To say that it has all been leading to this is a given; after all, "The Hunger Games: Mockingjay - Part 2" is the final film adaptation of Suzanne Collins' literary trilogy. However, it also is the culmination of something much less tangible and altogether more emphatic for District 12 victor Katniss Everdeen (Jennifer Lawrence) and, by extension, the faithful audience who has followed her journey across four features. Living in the dictatorial society of Panem under the tyrannical thumb of President Coriolanus Snow (Donald Sutherland), she has narrowly survived two Hunger Games—mandatory fights to the death against fellow chosen underage tributes—and the initial first steps of an uprising against the malevolent government that has for so many years controlled the country's thirteen districts. Katniss has experienced heartache, trauma, grief, confusion and disdain while having the warrior spirit within her to become a beacon of hope for her nation. She may only be 17, but she has lived through enough to fill ten lifetimes.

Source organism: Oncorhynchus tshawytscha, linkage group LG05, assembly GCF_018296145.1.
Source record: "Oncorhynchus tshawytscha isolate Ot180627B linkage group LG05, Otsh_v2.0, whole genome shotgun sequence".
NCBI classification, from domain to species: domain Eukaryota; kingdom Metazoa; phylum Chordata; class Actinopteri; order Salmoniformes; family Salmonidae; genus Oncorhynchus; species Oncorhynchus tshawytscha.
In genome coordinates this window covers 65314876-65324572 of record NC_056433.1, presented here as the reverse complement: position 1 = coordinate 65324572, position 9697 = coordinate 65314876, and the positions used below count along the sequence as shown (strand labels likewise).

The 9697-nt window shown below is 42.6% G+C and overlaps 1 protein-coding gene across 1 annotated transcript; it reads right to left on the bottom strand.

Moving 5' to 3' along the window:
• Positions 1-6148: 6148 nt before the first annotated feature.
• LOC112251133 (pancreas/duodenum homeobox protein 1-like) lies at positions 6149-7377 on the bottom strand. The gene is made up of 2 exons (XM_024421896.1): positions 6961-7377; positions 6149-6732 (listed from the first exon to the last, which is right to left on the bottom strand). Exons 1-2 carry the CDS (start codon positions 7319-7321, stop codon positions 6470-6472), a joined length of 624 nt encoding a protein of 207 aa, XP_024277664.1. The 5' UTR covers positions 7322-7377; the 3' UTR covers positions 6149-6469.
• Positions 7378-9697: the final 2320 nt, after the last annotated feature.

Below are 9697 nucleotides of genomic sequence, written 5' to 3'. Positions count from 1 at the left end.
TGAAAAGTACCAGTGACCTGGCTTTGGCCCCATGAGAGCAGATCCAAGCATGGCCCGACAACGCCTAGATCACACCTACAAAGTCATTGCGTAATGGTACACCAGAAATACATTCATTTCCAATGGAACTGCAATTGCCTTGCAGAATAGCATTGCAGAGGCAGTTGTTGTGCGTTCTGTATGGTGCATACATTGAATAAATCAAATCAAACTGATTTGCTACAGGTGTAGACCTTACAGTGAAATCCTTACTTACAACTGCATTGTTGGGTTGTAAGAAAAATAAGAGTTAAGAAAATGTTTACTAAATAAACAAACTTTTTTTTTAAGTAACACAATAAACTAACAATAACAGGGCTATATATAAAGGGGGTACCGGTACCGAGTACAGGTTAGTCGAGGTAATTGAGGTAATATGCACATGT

As a cinematic franchise, "The Hunger Games" has been consistent in its inconsistency, each entry—the 2012 original, 2013's "The Hunger Games: Catching Fire," and 2014's "The Hunger Games: Mockingjay - Part 1"—exceedingly provocative as a political allegory but not quite as airtight in its delivery of action-adventure nirvana. As much life as the actors have brought to their respective roles in these movies, Collins' books were more thorough in their complexity of Panem's strife and the inner workings of Katniss' struggle. As Katniss comes of age in "The Hunger Games: Mockingjay Part 2," this particular series finally does as well, the tough, thoughtful, uncompromising themes arrestingly walking hand in hand with a narrative both intensely orchestrated and emotionally cathartic. The final hour, especially, is so strong it is impossible to imagine any fans walking away dissatisfied.
See Dustin Putman, TheFilmFile.com. for full review